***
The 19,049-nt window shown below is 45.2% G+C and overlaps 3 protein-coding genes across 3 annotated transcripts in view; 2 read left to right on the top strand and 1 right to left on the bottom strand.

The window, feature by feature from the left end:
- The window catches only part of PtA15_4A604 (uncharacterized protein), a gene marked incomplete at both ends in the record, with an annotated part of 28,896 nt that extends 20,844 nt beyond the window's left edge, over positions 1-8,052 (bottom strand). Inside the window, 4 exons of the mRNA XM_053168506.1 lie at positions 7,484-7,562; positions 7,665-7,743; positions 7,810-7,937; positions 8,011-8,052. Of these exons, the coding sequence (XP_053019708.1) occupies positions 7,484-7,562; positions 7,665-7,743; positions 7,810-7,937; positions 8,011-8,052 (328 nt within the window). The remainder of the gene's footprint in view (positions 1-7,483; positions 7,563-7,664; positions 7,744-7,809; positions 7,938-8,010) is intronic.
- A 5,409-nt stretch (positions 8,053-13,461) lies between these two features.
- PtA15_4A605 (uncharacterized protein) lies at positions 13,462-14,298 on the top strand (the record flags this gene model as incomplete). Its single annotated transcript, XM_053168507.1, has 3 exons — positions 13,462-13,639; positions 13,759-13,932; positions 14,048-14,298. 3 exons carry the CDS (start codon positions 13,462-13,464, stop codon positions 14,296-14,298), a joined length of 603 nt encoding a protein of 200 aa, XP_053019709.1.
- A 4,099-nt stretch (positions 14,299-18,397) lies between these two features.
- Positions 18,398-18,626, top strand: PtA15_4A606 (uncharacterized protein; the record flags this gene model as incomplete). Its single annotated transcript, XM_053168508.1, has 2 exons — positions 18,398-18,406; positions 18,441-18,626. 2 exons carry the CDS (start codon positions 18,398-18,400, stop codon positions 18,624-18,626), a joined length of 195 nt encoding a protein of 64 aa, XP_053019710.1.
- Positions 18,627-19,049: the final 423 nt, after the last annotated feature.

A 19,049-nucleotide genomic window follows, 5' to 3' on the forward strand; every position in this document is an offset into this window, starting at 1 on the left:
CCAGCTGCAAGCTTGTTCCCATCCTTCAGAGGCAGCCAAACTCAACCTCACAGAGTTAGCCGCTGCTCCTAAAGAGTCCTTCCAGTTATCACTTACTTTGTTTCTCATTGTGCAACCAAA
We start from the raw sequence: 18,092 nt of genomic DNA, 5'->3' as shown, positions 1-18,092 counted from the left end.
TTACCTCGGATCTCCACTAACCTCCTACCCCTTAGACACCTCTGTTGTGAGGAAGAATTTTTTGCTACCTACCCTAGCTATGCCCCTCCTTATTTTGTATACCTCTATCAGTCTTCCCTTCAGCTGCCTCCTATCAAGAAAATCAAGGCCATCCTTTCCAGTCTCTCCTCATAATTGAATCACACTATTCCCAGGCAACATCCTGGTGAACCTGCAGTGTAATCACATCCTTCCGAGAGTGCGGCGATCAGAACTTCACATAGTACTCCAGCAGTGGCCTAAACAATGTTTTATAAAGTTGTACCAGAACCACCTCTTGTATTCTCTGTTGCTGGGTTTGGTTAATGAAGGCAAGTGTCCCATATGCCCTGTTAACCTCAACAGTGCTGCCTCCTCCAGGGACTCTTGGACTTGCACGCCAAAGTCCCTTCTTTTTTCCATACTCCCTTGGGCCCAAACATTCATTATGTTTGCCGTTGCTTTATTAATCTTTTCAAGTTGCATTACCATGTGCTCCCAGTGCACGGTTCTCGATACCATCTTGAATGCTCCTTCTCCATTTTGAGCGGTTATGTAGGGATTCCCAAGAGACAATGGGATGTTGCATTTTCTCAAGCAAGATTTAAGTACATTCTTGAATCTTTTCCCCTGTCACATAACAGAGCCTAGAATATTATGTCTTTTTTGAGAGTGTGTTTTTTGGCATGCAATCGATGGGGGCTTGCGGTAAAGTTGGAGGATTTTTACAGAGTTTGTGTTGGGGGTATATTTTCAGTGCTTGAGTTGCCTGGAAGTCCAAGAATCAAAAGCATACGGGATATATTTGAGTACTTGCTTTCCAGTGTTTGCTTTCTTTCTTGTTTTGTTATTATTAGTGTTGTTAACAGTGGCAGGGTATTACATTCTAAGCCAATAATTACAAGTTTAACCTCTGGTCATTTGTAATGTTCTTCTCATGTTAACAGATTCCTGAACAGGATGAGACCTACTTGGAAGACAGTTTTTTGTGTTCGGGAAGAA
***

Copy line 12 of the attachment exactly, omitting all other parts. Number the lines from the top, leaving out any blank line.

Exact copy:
TTACCTCGGATCTCCACTAACCTCCTACCCCTTAGACACCTCTGTTGTGAGGAAGAATTTTTTGCTACCTACCCTAGCTATGCCCCTCCTTATTTTGTATACCTCTATCAGTCTTCCCTTCAGCTGCCTCCTATCAAGAAAATCAAGGCCATCCTTTCCAGTCTCTCCTCATAATTGAATCACACTATTCCCAGGCAACATCCTGGTGAACCTGCAGTGTAATCACATCCTTCCGAGAGTGCGGCGATCAGAACTTCACATAGTACTCCAGCAGTGGCCTAAACAATGTTTTATAAAGTTGTACCAGAACCACCTCTTGTATTCTCTGTTGCTGGGTTTGGTTAATGAAGGCAAGTGTCCCATATGCCCTGTTAACCTCAACAGTGCTGCCTCCTCCAGGGACTCTTGGACTTGCACGCCAAAGTCCCTTCTTTTTTCCATACTCCCTTGGGCCCAAACATTCATTATGTTTGCCGTTGCTTTATTAATCTTTTCAAGTTGCATTACCATGTGCTCCCAGTGCACGGTTCTCGATACCATCTTGAATGCTCCTTCTCCATTTTGAGCGGTTATGTAGGGATTCCCAAGAGACAATGGGATGTTGCATTTTCTCAAGCAAGATTTAAGTACATTCTTGAATCTTTTCCCCTGTCACATAACAGAGCCTAGAATATTATGTCTTTTTTGAGAGTGTGTTTTTTGGCATGCAATCGATGGGGGCTTGCGGTAAAGTTGGAGGATTTTTACAGAGTTTGTGTTGGGGGTATATTTTCAGTGCTTGAGTTGCCTGGAAGTCCAAGAATCAAAAGCATACGGGATATATTTGAGTACTTGCTTTCCAGTGTTTGCTTTCTTTCTTGTTTTGTTATTATTAGTGTTGTTAACAGTGGCAGGGTATTACATTCTAAGCCAATAATTACAAGTTTAACCTCTGGTCATTTGTAATGTTCTTCTCATGTTAACAGATTCCTGAACAGGATGAGACCTACTTGGAAGACAGTTTTTTGTGTTCGGGAAGAA